Please stop sharing that viral WhatsApp video of the man masturbating

Louis Staples
Tuesday 31 March 2020 12:30
Celebrities
(iStock/WhatsApp/indy100)

During coronavirus self-isolation, I’ve found myself occupying my time with a deluge of DMs, WhatsApp messages, Houseparty requests and, if that wasn’t enough, “Zoom beers”.

A side effect of people who aren’t key workers (or suddenly overwhelmed with childcare responsibilities) being even more “online” than normal is that many of us are now getting sent the same memes, videos and viral tweets by at least three friends most days. This happened last week when, completely out of the blue, I was sent a video of a man, errr *pleasuring himself* on his sofa.

Here’s what happened

The video in question went massively viral on certain factions of WhatsApp at the end of last week. If you haven’t seen it, don’t worry, that just means your friends have minds that aren’t in the gutter (unlike mine) or you aren’t glued to your phone (unlike me).

It was taken by an unidentified woman in an unidentified place in the UK, and showed an unidentified man at 7.58pm last Thursday evening. The woman was out on her balcony, preparing to join people across the UK in clapping for the NHS, when she took the video. She says:

“So it’s two minutes to eight and we’re all about to cheer for the NHS and look who’s off again. Brilliant. F*cking hell.”

As she speaks, her camera pans over to a man in the distance, in what looks like a living room with huge glass windows, sitting on his sofa masturbating.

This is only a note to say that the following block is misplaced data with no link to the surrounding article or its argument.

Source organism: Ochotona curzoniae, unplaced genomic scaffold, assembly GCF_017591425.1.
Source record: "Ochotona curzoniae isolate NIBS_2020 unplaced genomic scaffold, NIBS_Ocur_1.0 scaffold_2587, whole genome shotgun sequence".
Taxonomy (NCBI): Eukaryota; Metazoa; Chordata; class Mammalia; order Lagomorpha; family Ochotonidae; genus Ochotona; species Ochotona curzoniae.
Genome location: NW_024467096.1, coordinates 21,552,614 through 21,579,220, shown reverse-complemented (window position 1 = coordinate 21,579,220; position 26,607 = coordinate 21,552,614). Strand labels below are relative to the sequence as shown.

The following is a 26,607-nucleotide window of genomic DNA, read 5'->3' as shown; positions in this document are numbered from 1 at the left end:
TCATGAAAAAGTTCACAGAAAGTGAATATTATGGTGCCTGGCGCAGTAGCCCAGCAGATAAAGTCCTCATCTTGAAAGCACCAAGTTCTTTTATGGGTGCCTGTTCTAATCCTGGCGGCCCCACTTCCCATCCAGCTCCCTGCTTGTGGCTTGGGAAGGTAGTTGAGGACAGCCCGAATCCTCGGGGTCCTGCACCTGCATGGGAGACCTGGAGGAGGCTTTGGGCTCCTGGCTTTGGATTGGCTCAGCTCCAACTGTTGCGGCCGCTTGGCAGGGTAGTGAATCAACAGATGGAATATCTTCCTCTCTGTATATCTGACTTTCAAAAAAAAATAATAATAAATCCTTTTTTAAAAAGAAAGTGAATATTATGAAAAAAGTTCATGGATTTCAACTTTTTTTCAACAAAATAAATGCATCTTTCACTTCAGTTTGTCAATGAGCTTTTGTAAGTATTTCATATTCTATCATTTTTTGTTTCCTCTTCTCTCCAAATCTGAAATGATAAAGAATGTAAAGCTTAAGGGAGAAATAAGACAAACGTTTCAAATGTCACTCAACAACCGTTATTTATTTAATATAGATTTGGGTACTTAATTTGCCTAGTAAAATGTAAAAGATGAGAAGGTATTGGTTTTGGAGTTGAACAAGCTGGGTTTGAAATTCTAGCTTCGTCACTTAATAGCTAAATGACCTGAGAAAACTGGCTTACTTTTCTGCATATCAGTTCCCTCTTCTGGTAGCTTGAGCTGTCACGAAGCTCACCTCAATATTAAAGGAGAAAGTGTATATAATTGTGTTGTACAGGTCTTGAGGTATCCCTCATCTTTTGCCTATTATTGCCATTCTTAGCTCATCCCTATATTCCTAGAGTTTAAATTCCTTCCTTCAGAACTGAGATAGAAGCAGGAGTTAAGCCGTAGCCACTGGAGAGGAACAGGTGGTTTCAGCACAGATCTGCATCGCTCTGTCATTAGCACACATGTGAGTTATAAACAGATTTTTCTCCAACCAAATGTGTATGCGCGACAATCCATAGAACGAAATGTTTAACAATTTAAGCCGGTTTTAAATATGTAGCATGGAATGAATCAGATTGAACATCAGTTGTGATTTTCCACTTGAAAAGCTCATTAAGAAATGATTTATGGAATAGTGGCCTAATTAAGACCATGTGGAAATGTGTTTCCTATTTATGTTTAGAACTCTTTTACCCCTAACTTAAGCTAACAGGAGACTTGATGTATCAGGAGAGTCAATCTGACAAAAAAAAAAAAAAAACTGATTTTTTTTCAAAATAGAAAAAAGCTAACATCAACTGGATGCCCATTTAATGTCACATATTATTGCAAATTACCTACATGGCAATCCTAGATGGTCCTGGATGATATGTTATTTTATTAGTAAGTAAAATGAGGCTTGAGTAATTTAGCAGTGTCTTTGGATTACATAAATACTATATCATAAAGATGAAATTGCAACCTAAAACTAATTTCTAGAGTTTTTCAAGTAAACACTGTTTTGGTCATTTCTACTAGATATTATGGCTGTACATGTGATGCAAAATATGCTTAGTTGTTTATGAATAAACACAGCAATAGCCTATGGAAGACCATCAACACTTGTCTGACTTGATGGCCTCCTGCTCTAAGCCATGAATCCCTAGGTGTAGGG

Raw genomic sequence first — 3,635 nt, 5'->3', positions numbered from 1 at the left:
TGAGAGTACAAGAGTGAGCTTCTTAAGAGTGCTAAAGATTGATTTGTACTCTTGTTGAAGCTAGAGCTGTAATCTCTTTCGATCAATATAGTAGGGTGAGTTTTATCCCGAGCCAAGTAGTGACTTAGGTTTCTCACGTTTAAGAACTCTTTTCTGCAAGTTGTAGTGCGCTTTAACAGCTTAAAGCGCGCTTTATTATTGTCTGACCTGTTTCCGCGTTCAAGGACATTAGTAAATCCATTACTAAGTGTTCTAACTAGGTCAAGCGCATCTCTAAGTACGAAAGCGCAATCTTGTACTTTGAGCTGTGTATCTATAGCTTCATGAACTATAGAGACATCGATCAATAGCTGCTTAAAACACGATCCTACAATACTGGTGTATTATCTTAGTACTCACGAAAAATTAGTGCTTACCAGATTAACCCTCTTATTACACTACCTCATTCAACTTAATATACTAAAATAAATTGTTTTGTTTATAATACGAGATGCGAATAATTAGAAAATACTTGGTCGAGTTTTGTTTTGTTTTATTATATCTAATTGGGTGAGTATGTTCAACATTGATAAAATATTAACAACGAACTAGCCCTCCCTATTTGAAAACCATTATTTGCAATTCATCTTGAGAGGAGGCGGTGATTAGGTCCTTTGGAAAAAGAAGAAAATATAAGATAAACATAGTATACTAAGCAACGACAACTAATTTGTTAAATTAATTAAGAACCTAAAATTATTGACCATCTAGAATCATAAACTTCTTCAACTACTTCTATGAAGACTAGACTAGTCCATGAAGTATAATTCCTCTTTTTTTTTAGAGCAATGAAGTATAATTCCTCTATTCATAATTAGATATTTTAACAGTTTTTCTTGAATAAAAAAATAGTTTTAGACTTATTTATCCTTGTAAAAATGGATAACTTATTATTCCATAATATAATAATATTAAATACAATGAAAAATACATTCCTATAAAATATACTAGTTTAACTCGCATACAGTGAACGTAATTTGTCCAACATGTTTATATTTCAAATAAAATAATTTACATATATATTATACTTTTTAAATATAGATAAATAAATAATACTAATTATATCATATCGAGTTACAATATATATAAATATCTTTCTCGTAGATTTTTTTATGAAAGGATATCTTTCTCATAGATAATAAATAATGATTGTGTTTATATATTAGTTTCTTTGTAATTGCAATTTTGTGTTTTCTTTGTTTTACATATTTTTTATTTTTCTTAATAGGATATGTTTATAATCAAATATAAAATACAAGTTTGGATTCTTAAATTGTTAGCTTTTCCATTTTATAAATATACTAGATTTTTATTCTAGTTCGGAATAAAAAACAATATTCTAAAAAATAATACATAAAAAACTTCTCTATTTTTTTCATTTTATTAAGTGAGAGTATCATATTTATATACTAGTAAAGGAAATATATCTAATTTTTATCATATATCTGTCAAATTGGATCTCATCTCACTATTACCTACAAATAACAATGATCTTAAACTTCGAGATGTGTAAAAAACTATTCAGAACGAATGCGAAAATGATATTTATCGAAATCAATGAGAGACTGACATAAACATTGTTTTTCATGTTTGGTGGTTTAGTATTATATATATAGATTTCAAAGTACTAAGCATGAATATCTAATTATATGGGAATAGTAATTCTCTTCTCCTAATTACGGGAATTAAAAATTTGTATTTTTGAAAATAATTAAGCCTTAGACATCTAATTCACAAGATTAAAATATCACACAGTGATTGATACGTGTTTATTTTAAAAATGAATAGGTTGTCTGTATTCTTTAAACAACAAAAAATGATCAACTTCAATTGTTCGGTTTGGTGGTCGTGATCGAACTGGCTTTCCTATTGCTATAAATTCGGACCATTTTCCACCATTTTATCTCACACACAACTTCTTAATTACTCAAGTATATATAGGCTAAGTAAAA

Why it’s troubling

Anyone can see the obvious humour in this man being spied on having a... personal moment. I’ll admit I watched the video several times and cackled when I first saw it. But in the moments that followed, as I was sent the video once more, I thought about what it would feel like to be filmed by someone, from a distance, and have that video sent to other people.

There’s a lot we don’t know about the circumstances of the video. We can presume these people don’t know each other and were both in their respective homes, though we don’t know that for sure. It’s inferred from the video that this man doing his business in full view of his neighbours is a regular occurrence. We’ve got no way of knowing whether that’s true, but if it is then it’s only reasonable to consider the possibility that this man might be doing it deliberately (several of my female friends have said that this has happened to them before with male neighbours, which is pretty grim). But if this was a frequent and unwanted occurrence, then there are mechanisms in place to deal with it (like calling the police and reporting it).

We don’t know if the person who filmed this video shared it with lots of people. It’s likely that they had no idea it would go viral and it simply got out of hand. But based on the very limited information that we know, it’s certainly debatable whether the person(s) who filmed it and shared it are on higher moral ground than than the man who had a w**k in an admittedly very stupid place.

It may seem ridiculous to pick this random man masturbating as the hill I’m going to die on. After all, he has glass windows and he’s not easily identifiable. Plus, there’s a global pandemic on so: a) we need laughter; and b) surely there’s bigger fish to fry.

But this man going viral on WhatsApp is a symptom of a wider problem with how the Facebook-owned messaging app is being used during the coronavirus pandemic.

The broader issues at play